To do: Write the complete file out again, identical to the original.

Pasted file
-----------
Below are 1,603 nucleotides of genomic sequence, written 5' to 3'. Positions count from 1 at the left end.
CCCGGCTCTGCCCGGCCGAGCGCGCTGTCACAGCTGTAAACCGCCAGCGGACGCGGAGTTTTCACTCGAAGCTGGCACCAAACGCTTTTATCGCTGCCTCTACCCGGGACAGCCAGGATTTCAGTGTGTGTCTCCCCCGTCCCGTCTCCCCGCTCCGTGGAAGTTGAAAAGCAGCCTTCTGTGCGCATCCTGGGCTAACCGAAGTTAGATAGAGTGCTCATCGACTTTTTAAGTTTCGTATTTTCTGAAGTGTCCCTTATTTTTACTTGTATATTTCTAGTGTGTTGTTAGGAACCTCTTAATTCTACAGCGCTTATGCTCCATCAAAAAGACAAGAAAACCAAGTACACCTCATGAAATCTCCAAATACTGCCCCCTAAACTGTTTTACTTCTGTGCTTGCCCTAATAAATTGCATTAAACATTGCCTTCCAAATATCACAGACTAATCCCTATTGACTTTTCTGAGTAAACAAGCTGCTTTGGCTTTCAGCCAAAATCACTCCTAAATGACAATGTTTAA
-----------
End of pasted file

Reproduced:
Below are 1,603 nucleotides of genomic sequence, written 5' to 3'. Positions count from 1 at the left end.
CCCGGCTCTGCCCGGCCGAGCGCGCTGTCACAGCTGTAAACCGCCAGCGGACGCGGAGTTTTCACTCGAAGCTGGCACCAAACGCTTTTATCGCTGCCTCTACCCGGGACAGCCAGGATTTCAGTGTGTGTCTCCCCCGTCCCGTCTCCCCGCTCCGTGGAAGTTGAAAAGCAGCCTTCTGTGCGCATCCTGGGCTAACCGAAGTTAGATAGAGTGCTCATCGACTTTTTAAGTTTCGTATTTTCTGAAGTGTCCCTTATTTTTACTTGTATATTTCTAGTGTGTTGTTAGGAACCTCTTAATTCTACAGCGCTTATGCTCCATCAAAAAGACAAGAAAACCAAGTACACCTCATGAAATCTCCAAATACTGCCCCCTAAACTGTTTTACTTCTGTGCTTGCCCTAATAAATTGCATTAAACATTGCCTTCCAAATATCACAGACTAATCCCTATTGACTTTTCTGAGTAAACAAGCTGCTTTGGCTTTCAGCCAAAATCACTCCTAAATGACAATGTTTAA